I am a little speechless after finishing this book, it was beautiful and a little haunting. I was gripped from the very beginning by this possible (and unfortunately realistic) future world, was carried through the story by the captivating and intriguing character that is Franny Stone, and was brought to near tears by the ending. There were a couple points at the end where I think the book could have ended just as easily and been just as well done but I did enjoy the end note of hope that author managed to instil. I would definitely recommend.

On a more practical note, I would say the book has a medium pace and has great character development. The writing was well done, painting the image while not getting into too much detail (I never felt like I could just skip large portions of text because it is just description like I have with other books). The feel of the book is adventurous, reflective, mysterious and emotional. ( )
  IlonaA | Feb 3, 2022 |
The Short of It:

A thoughtful look at the impact of climate change.

The Rest of It:

This is my first review of the year, but it’s not the first book I picked up. This review just seemed easier to write at the moment so here goes.

This was an interesting story and a good one for my book club to discuss. Franny Stone is convinced that the Arctic terns will be migrating one last time. That the birds will be extinct as their food source has been somewhat depleted by fishing and global warming. The interesting thing about Franny is that she is not a scientist. She is married to a professor who studies such things and has become consumed with their survival.

Franny is a broken woman and through the back and forth timeline, it’s clear that Franny is running from something just as much as she is running towards something. There’s a little bit of a dark past trying to catch up to her, and yet she is quite likable and perhaps, the demons she faces is what makes her relatable. Franny finds herself a place on a fishing excursion, convincing the crew and captain that she can help them find the fish based on where the terns have headed.

This crew, although doubtful that Franny can lead them to the fish, gives her a chance to prove herself. Perhaps sensing the desperation in her plea. While traveling, Franny’s husband is back home. Not an unusual occurrence because although Franny has no problem loving or caring for people, she does have a problem with staying where she is.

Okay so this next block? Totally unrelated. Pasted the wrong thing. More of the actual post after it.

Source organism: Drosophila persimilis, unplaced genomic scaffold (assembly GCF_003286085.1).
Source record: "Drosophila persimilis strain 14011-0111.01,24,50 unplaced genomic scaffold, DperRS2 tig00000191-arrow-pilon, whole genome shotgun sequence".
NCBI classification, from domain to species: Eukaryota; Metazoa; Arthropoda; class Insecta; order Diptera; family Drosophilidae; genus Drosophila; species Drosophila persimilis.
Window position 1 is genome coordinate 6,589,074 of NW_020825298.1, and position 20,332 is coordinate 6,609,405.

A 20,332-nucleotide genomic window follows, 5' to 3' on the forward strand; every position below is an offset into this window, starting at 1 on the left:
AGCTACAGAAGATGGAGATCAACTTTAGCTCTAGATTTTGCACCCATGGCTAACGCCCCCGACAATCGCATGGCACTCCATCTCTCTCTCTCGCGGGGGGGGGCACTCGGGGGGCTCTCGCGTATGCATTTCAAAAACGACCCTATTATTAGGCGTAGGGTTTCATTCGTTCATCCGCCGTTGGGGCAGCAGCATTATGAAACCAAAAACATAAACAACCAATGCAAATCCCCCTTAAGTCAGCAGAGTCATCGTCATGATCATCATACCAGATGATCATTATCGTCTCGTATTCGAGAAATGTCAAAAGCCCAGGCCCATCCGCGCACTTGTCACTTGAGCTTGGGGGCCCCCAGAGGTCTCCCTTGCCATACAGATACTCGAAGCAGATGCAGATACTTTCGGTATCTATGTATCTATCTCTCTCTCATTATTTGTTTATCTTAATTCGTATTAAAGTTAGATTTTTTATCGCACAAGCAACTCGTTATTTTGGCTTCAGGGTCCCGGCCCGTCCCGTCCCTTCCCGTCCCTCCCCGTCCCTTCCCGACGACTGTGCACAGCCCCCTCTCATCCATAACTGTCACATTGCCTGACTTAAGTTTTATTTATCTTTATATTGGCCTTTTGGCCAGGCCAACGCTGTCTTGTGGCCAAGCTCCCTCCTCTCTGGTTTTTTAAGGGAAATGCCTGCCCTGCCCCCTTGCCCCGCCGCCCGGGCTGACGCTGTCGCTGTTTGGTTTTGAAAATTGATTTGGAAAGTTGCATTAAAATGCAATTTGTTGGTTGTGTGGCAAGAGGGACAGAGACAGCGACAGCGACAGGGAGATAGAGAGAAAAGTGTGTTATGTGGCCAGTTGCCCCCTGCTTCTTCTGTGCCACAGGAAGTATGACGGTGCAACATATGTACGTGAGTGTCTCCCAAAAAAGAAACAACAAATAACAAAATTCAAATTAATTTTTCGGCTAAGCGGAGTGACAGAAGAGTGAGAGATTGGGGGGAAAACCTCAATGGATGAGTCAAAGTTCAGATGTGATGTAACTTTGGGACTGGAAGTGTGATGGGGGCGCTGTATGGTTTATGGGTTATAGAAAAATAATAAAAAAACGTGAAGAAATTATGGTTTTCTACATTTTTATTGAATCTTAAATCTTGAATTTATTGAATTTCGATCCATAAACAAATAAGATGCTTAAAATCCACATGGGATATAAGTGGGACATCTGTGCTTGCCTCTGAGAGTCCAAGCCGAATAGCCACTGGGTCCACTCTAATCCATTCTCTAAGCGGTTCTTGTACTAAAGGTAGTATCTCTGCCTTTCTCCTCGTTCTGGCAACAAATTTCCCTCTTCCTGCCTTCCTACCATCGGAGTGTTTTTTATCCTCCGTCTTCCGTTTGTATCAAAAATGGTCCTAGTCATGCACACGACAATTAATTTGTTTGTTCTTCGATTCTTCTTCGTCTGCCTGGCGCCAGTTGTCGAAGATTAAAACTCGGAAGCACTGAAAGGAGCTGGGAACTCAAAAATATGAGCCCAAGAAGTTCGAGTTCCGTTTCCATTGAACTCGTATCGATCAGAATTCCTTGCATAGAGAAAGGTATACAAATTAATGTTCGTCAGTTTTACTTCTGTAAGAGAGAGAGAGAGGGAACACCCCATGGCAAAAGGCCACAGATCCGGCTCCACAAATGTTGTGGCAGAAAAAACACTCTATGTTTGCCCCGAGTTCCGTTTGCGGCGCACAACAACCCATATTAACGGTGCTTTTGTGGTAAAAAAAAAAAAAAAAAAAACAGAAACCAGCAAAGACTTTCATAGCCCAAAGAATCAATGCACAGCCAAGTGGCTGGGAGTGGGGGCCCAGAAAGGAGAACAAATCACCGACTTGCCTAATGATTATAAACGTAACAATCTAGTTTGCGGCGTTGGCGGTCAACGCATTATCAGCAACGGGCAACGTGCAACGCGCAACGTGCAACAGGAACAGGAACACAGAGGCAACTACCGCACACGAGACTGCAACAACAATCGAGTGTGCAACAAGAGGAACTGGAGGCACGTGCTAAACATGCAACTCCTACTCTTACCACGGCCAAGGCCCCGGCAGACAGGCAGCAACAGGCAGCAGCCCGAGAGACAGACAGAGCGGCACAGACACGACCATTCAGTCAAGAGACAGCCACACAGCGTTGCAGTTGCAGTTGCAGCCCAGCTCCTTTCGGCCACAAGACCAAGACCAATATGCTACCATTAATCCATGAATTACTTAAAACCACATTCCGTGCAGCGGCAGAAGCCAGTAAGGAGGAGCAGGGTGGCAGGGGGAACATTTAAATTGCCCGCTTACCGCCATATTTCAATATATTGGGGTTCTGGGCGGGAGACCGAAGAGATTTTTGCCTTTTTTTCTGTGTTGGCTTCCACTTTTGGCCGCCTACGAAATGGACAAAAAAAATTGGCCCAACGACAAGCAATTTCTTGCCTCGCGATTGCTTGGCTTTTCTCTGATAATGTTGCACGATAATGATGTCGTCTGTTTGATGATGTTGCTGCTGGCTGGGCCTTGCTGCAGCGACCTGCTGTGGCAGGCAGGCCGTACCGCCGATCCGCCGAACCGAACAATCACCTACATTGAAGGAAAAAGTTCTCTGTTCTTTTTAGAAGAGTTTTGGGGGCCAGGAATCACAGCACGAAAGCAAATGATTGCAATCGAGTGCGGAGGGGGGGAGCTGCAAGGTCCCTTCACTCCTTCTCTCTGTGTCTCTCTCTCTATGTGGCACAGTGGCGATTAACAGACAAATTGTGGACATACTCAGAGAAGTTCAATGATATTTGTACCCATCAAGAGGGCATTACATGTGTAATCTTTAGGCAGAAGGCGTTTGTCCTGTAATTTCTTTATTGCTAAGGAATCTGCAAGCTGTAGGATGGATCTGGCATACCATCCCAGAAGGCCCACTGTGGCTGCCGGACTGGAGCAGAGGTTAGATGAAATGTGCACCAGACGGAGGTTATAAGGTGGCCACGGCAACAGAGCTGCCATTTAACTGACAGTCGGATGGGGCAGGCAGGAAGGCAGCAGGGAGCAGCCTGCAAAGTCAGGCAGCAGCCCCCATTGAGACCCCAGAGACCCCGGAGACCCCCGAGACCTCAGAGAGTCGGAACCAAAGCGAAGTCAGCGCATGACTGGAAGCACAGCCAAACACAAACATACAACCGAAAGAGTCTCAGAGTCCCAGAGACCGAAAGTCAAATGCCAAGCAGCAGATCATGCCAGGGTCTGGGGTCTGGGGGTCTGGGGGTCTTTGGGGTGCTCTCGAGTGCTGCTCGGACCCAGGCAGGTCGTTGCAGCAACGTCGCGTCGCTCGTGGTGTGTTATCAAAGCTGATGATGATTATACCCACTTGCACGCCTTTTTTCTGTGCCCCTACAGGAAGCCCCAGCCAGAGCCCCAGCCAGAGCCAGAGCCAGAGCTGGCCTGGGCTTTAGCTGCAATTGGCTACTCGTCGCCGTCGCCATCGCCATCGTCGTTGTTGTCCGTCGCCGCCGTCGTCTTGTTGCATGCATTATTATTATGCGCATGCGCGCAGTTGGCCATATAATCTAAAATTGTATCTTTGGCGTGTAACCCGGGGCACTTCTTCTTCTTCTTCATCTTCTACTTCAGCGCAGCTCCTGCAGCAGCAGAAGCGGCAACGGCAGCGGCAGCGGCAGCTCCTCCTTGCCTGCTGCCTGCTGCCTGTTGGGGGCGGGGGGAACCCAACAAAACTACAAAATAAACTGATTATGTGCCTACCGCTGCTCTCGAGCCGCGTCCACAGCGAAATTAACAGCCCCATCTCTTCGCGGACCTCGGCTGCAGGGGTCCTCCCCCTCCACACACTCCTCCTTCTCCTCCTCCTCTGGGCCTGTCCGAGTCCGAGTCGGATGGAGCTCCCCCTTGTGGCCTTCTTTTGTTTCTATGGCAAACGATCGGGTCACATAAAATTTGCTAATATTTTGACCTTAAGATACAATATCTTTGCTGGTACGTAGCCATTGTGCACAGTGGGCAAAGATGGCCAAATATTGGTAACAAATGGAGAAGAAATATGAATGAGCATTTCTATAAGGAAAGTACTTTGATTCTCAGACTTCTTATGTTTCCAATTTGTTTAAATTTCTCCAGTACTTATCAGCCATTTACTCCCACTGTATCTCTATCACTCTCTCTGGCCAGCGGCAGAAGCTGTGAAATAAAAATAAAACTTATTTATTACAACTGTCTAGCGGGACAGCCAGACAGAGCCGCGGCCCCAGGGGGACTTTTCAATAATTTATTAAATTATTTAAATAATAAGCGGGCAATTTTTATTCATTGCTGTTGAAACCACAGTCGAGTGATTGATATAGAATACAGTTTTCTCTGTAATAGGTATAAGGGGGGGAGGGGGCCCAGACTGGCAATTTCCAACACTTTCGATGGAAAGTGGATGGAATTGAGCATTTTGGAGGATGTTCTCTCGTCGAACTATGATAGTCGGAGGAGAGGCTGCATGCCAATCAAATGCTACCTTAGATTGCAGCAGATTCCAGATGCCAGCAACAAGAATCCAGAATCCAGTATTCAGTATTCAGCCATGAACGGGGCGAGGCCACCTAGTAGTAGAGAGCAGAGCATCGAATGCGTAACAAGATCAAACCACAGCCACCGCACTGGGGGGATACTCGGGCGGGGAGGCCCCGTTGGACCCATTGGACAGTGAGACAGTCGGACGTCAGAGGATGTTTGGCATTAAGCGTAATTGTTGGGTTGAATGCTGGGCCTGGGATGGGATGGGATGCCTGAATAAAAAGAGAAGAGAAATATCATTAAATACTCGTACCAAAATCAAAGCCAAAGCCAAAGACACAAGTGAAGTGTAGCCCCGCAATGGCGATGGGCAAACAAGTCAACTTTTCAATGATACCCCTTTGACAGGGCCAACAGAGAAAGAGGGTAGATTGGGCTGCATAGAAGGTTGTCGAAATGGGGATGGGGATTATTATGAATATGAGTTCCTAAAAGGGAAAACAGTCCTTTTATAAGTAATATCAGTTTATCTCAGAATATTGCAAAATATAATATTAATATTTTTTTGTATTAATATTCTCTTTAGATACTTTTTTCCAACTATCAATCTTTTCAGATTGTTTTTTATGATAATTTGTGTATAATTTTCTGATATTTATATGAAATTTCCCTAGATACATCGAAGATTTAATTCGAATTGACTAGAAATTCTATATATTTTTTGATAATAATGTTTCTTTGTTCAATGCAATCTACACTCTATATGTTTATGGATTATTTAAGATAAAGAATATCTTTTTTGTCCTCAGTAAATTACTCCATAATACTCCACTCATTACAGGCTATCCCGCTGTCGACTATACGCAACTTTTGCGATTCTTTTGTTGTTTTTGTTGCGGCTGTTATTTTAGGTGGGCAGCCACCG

This was a good story. A little sad when everything is revealed but also quite beautifully told. Powerful. It’s about love and loss and trying to find the people you are meant to have. And it did make me think a lot about how climate change impacts how we eat, live and make our decisions.

Have you read it? I recommend it.

For more reviews, visit my blog: Book Chatter. ( )
  tibobi | Jan 11, 2022 |
Es mostren 1-5 de 48 (següent | mostra-les totes)
Young adult novelist McConaghy (the Chronicles of Kaya series) makes her adult debut with the clunky chronicle of Franny Stone, a troubled woman who follows a flock of endangered Arctic terns on what is believed to be their final migration home. While McConaghy’s plot is engaging, her writing can be a heavy-handed distraction (“out flies my soul, sucked through my pores”). Lovers of ornithology and intense drama will find what they need in this uneven tale.
afegit per VivienneR | editaPublisher's Weekly (Jun 15, 2020)
 

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Nom de l'autorCàrrecTipus d'autorObra?Estat
Charlotte McConaghyautor primaritotes les edicionscalculat
Kreinik, BarrieNarradorautor secundarialgunes edicionsconfirmat
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Forget safety. Live where you fear to live.
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The animals are dying.
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Wikipedia en anglès

Cap

A dark past. An impossible journey. The will to survive. How far you would you go for love? Franny Stone is determined to go to the end of the earth, following the last of the Arctic terns on what may be their final migration to Antarctica. As animal populations plummet and commercial fishing faces prohibition, Franny talks her way onto one of the few remaining boats heading south. But as she and the eccentric crew travel further from shore and safety, the dark secrets of Franny's life begin to unspool. A daughter's yearning search for her mother. An impulsive, passionate marriage. A shocking crime. Haunted by love and violence, Franny must confront what she is really running towards - and from.